Diurnal and Inter-day Variation in Atmospheric Microbial Community Diversity and Composition at Mt. Bachelor Observatory

Monday, 15 December 2014
Ann M Womack1, Robert Michael Bowers2, Daniel A Jaffe3, Brendan J M Bohannan1 and Jessica L Green1, (1)University of Oregon, Eugene, OR, United States, (2)Virginia Polytechnic Institute and State University, Blacksburg, VA, United States, (3)University of Washington Bothell Campus, Bothell, WA, United States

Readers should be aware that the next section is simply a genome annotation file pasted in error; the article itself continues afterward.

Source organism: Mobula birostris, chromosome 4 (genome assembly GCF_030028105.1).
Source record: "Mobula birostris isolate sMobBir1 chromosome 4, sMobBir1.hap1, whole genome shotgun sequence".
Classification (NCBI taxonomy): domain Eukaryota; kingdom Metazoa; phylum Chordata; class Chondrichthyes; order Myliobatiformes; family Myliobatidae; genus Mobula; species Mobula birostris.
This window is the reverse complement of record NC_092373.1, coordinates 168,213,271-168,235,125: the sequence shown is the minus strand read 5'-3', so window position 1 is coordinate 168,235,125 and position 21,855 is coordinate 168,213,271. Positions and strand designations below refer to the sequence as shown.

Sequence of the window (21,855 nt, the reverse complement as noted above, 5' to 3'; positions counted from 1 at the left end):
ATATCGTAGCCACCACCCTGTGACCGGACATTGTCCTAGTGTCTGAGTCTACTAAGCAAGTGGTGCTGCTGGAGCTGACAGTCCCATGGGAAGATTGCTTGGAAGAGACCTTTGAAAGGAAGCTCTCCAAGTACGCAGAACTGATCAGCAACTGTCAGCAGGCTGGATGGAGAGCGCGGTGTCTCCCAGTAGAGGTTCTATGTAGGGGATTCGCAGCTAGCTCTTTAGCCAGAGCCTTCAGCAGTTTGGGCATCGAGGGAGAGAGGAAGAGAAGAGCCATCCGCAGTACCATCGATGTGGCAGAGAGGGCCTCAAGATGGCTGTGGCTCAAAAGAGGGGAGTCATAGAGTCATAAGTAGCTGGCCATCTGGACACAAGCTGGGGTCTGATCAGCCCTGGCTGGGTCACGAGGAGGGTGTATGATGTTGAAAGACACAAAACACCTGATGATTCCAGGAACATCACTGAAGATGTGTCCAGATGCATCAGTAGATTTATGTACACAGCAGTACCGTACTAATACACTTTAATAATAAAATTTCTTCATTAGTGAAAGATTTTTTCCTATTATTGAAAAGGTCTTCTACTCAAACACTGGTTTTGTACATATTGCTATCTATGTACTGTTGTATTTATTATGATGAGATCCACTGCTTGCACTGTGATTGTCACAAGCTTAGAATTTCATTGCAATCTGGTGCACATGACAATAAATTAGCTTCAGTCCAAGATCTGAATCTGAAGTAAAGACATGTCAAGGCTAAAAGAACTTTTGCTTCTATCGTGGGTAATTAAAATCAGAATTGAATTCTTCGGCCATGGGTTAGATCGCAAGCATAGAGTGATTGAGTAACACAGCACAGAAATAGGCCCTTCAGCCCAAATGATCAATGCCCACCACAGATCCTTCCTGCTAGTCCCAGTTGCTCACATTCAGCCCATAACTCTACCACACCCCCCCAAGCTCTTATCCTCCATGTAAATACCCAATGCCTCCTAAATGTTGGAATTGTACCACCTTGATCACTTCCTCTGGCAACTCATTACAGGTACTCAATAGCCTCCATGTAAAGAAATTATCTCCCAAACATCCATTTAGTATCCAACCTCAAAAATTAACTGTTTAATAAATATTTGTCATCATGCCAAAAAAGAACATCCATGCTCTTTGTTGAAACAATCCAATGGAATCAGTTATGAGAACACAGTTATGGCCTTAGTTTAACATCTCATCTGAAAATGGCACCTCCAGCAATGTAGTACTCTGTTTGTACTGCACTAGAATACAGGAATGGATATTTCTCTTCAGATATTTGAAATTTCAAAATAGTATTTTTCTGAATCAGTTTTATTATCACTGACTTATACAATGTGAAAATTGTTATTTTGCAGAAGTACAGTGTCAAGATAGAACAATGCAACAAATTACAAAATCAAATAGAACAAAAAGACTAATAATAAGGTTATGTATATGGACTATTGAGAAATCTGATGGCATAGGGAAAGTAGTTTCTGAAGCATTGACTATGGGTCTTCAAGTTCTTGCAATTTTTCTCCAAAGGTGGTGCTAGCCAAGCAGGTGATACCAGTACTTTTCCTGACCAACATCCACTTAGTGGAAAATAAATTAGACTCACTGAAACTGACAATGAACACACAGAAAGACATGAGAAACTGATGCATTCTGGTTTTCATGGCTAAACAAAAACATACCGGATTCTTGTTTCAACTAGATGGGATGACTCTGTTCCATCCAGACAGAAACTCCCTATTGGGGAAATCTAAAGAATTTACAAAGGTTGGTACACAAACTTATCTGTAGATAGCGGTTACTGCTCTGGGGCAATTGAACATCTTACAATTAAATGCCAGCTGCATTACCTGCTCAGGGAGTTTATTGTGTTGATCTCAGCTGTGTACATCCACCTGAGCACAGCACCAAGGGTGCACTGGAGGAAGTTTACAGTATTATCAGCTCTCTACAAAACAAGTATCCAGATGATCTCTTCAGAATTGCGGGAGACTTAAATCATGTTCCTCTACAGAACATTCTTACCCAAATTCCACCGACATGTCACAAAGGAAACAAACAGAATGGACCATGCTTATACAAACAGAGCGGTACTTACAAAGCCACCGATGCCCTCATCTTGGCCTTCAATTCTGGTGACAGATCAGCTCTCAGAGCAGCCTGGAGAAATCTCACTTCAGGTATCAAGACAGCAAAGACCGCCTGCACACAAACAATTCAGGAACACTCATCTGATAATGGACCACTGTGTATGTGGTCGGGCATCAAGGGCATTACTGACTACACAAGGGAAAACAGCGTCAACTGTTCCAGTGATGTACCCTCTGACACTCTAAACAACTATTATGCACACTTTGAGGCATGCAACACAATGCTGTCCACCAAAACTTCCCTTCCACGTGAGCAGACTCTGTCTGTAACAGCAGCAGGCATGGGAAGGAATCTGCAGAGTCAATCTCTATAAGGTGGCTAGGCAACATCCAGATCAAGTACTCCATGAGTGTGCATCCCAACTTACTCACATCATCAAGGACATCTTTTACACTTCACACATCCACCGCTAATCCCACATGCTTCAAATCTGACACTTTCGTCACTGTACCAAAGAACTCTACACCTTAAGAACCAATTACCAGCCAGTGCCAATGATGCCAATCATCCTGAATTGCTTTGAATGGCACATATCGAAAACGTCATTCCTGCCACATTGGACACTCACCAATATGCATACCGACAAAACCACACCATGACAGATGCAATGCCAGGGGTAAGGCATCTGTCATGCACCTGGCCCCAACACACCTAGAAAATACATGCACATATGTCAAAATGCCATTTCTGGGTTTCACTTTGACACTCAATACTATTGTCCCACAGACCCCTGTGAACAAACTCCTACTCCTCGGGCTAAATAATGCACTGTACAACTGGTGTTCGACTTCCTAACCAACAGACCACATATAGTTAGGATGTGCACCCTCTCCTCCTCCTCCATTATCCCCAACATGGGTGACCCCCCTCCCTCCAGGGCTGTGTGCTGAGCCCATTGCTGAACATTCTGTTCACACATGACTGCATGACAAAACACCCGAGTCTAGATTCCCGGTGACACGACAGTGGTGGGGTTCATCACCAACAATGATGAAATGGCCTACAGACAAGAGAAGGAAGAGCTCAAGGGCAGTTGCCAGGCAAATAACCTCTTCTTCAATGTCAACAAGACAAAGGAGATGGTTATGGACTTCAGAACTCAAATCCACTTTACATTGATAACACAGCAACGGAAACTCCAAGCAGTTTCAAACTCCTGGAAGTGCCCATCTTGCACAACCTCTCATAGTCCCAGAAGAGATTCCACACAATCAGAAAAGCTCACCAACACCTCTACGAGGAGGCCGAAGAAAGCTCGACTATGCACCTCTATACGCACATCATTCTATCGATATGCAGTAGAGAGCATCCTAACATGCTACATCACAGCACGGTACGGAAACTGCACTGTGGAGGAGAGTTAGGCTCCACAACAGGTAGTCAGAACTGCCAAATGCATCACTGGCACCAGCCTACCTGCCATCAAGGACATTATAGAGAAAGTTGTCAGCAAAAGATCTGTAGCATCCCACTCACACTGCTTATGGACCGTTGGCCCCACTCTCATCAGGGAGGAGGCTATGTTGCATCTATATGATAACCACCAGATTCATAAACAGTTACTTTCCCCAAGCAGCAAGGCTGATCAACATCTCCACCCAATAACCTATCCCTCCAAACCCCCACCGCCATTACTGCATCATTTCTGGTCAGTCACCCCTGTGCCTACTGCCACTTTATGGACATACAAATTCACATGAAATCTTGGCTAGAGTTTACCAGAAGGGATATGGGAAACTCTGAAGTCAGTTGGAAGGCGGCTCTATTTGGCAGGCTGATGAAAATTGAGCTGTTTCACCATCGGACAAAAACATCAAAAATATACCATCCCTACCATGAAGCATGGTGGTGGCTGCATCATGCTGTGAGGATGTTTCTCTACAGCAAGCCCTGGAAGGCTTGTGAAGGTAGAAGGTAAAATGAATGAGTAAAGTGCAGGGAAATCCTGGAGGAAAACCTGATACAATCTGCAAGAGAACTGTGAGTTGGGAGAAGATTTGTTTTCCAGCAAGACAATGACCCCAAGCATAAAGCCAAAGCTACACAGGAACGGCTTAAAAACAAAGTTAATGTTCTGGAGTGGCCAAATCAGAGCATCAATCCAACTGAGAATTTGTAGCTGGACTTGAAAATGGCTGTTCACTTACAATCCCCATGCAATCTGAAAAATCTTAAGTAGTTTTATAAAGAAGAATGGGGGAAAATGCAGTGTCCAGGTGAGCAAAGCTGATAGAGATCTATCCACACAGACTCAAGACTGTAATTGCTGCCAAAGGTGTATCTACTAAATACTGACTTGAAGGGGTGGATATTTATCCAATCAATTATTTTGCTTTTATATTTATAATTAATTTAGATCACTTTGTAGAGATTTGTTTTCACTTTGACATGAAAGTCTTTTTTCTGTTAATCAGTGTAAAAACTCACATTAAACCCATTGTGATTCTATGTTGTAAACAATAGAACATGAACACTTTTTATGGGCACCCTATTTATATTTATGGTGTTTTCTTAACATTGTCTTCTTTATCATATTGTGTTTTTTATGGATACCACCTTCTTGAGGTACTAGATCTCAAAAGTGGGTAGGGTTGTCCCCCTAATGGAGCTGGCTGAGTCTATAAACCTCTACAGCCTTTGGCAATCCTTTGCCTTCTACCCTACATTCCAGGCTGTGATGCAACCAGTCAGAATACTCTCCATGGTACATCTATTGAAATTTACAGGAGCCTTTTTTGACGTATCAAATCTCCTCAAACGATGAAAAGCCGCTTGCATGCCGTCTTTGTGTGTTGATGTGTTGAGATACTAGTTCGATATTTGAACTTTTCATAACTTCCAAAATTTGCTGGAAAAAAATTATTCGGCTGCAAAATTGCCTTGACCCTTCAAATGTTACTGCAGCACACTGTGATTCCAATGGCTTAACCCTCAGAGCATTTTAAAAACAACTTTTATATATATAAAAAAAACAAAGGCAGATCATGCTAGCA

The atmosphere is often considered an extreme microbial environment with limited water and resource availability and high levels of UV radiation. Despite these extremes, diverse assemblages of microorganisms have been sampled from the atmosphere. The study of temporal variation of atmospheric microbial communities has led to an increased understanding of the role of dispersal from source environments in structuring these communities. Seasonal variation in overall community composition and in the relative abundances of specific taxonomic groups is thought be related to seasonal changes in local sources environments (i.e. snow cover, leaf surfaces). However, studies on shorter time scales have yielded conflicting results including communities that are highly variable from day to day and communities that are relatively stable across days. It is unknown if there are diurnal changes in airborne community composition and how changes may be related to atmospheric dynamics and inputs of microbes into the atmosphere. In this study, sampling of airborne bacterial communities was conducted at Mt. Bachelor Observatory from 8/12/13 – 8/17/13. Samples were collected onto filters at 4-hour intervals for the duration of the sampling campaign resulting in 30 total samples. DNA was extracted from the filters, and bacterial community composition was determined by sequencing partial 16S genes. Various environmental and meteorological data were also collected. Community composition varied between day and night samples but not across days. The relative abundances of five species including two members each from the phyla Actinobacteria and Chloroflexi were found to have significant diurnal periodicity. Community richness varied across days and was greater is day versus night samples. These findings demonstrate that bacterial communities in the atmosphere are variable over multiple timescales, and diurnal variation may be more pronounced than variation across days under some conditions.